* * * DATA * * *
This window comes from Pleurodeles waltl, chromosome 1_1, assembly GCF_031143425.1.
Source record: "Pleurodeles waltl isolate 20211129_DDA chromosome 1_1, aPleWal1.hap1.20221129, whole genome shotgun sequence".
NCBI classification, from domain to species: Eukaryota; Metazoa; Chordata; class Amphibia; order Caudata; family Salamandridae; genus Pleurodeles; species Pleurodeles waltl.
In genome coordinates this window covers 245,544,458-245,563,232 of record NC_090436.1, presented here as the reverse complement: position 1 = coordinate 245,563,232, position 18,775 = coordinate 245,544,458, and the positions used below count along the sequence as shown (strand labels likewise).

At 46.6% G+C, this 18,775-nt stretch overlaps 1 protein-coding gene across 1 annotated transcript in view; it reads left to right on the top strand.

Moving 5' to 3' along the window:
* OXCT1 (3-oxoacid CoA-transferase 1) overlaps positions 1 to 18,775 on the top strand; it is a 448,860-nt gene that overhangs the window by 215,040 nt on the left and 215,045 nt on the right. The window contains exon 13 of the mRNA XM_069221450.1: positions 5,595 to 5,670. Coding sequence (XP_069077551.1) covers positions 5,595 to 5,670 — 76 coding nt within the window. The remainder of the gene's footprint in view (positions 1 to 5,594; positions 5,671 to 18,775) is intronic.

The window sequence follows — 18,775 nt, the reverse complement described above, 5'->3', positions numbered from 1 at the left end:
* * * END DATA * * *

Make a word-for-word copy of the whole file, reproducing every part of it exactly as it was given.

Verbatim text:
This window comes from Pleurodeles waltl, chromosome 1_1, assembly GCF_031143425.1.
Source record: "Pleurodeles waltl isolate 20211129_DDA chromosome 1_1, aPleWal1.hap1.20221129, whole genome shotgun sequence".
NCBI classification, from domain to species: Eukaryota; Metazoa; Chordata; class Amphibia; order Caudata; family Salamandridae; genus Pleurodeles; species Pleurodeles waltl.
In genome coordinates this window covers 245,544,458-245,563,232 of record NC_090436.1, presented here as the reverse complement: position 1 = coordinate 245,563,232, position 18,775 = coordinate 245,544,458, and the positions used below count along the sequence as shown (strand labels likewise).

At 46.6% G+C, this 18,775-nt stretch overlaps 1 protein-coding gene across 1 annotated transcript in view; it reads left to right on the top strand.

Moving 5' to 3' along the window:
* OXCT1 (3-oxoacid CoA-transferase 1) overlaps positions 1 to 18,775 on the top strand; it is a 448,860-nt gene that overhangs the window by 215,040 nt on the left and 215,045 nt on the right. The window contains exon 13 of the mRNA XM_069221450.1: positions 5,595 to 5,670. Coding sequence (XP_069077551.1) covers positions 5,595 to 5,670 — 76 coding nt within the window. The remainder of the gene's footprint in view (positions 1 to 5,594; positions 5,671 to 18,775) is intronic.

The window sequence follows — 18,775 nt, the reverse complement described above, 5'->3', positions numbered from 1 at the left end: